I don't even feel bad about extending the product.. because I actually am going to end up buying more of it. I usually use two packs a year.. this year I've ordered three. Why? Culturing it has made it much easier for me to use. It's allowed me to confirm that it works for multiple serious problems I've been having - which takes away that fear that I'm wasting my money on "organic gardening magic". Plus, I've become a major brand ambassador.

I should really start a new thread on this.

My next project is to culture a useful strain of trichoderma viride!

Last edited by greentiger87; July 28, 2013 at 09:31 AM.
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Old July 28, 2013   #82
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glad to hear it
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Old July 28, 2013   #83
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Nice work greentiger87. A new thread would be cool.
Wow! You're actually seeing the colonies in the garden?
Got any pictures documenting the culturing and the results?
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Old July 28, 2013   #84
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Sure! Here's some quick shots I took with my phone, not even great examples. Note, actinomycetes in minimally fertilized mulch beds is ubiquitous. I've had "fire fang", as mushroom growers call it, around my shrubs and trees for years. But this is first time I've seen it in pots and my high turnover vegetable beds. The "straw" in the photo is my winter cover crop of ryegrass. The other pics are of my fall tomato transplants, a little over a week in. The white masses showed up within several weeks of applying actinovate.

Oh, and I didn't use any fungicides (other than my brews) on my tomatoes this year.. but that's not necessarily unusual. I pull them out at the end of June before early blight can really become a problem.

My setup is super sophisticated and exciting, as you can see
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Last edited by greentiger87; July 30, 2013 at 01:38 AM.
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Old July 28, 2013   #85
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I have been following this thread for some time, mainly as I brewed ACT for a few years before realizing I was in fact making matters worse.
This year trying to combat the 'wilts' knowing I had Corky Root Rot I decided to stick to just one treatment, trying to eliminate the 'waste of time' treatments.
Biotamax was my treatment of choice, inoculating each plant at 'plant out' time. Dipping each one, complete with pot in bucket of brewed Biotamax, waiting for the bubbles to subside, then planting out.
It worked, or as far as I can determine. I still have plants wilting, on pulling them the roots and stems are clean, cutting into the stems I'm finding the brown stain indicative of F/V.
It seems Biotamax helps with CRR. Makes one wonder what other diseases it is good for, certainly not for F/V.
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Old July 29, 2013   #86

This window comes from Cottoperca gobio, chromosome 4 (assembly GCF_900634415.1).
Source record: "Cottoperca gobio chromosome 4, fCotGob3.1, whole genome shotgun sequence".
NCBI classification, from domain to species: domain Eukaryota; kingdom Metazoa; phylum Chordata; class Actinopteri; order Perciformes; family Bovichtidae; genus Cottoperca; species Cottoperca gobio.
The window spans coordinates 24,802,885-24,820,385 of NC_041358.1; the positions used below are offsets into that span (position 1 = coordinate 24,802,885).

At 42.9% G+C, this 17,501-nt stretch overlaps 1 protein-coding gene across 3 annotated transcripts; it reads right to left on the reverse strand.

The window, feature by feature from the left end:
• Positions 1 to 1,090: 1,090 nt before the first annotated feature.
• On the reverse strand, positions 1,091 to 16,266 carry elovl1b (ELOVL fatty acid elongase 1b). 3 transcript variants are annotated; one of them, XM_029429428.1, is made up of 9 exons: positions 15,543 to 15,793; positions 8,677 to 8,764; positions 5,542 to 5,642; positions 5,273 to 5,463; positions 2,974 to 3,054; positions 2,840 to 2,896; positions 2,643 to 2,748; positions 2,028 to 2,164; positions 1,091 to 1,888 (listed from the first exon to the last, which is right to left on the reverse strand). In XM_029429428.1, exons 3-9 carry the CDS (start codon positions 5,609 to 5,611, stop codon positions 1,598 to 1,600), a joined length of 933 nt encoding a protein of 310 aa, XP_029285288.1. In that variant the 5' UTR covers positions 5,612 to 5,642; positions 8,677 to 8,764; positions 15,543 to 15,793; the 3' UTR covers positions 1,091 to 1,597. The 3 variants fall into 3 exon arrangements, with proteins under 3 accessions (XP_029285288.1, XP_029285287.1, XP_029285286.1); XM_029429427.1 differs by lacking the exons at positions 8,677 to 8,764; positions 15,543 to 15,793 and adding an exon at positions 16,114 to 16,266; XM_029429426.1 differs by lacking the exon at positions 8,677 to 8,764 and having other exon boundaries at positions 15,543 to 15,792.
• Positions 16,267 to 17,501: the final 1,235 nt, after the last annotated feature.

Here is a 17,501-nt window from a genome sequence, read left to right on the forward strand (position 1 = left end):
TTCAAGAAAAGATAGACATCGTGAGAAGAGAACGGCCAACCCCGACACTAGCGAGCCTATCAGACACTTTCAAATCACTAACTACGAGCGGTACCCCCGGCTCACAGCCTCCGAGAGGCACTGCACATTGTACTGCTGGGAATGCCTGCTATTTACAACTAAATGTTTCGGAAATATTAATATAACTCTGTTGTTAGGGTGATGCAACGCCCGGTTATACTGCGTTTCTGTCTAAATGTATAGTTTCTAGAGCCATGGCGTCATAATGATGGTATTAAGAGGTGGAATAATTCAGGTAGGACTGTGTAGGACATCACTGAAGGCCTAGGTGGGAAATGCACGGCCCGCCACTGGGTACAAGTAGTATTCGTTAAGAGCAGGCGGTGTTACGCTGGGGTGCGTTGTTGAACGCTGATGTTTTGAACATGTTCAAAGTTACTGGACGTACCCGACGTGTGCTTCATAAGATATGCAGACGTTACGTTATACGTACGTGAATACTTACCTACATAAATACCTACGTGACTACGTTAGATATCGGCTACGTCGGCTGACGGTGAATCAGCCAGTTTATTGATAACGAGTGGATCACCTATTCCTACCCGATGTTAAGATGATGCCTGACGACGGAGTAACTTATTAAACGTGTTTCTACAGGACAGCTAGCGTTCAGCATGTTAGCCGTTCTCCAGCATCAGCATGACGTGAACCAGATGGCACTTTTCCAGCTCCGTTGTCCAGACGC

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Here are a few reads on Trichoderma.

http://urbangardenmagazine.com/2011/...ponic-systems/

http://www.avocadosource.com/WAC5/Papers/WAC5_p725.pdf
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Old July 29, 2013   #87
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Quote:
Originally Posted by greentiger87 View Post
Sure! Here's some quick shots I took with my phone, not even great examples. Note, actinomycetes in minimally fertilized mulch beds is ubiquitous. I've had "fire fang", as mushroom growers call it, around my shrubs and trees for years. But this is first time I've seen it in pots and my high turnover vegetable beds. The "straw" in the photo is my winter cover crop of ryegrass. The other pics are of my fall tomato transplants, a little over a week in. The white masses showed up within several weeks of applying actinovate.

Oh, and I didn't use any fungicides (other than my brews) on my roses this year.. but that's not necessarily unusual. I pull them out at the end of June before early blight can really become a problem.

My setup is super sophisticated and exciting, as you can see
Love the hi-tech lab equipment, the floral pattern is very stylish.
I've seen the white speckling of Streptomyces before, but that growth is intense.
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Old 2 Weeks Ago   #88
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Any opinions or newer research on this topic ? The expensive potting mediums seem to have them included, but I question their viability under different handling and storage variables..

My beloved Tomato Thrive is not available. I used to inoculate at first pot up and another drink at plant out.

- Lisa
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Old 2 Weeks Ago   #89
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I put it in the helpful category and probably not essential, but at under 10 cents a seedling I'm doing it. It's beyond dispute that it has an effect, some plants can't grow or germinate without it.

The Promix comes with and as do many others and I wouldn't use additional if it's fresh stuff. I've read by the 2nd year bagged the myco have diminished considerably and depleted nitrogen
in the process. I'll be adding the myco to last years leftover promix and to pots of peat/coco/perlite mixes.
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Old 2 Weeks Ago   #90
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Mycogrow is very cheap. I use it.

I also bottom water in the same tub, and let a lot of the plants drip back into that tub. I am thinking that should mix the beneficials around between plants.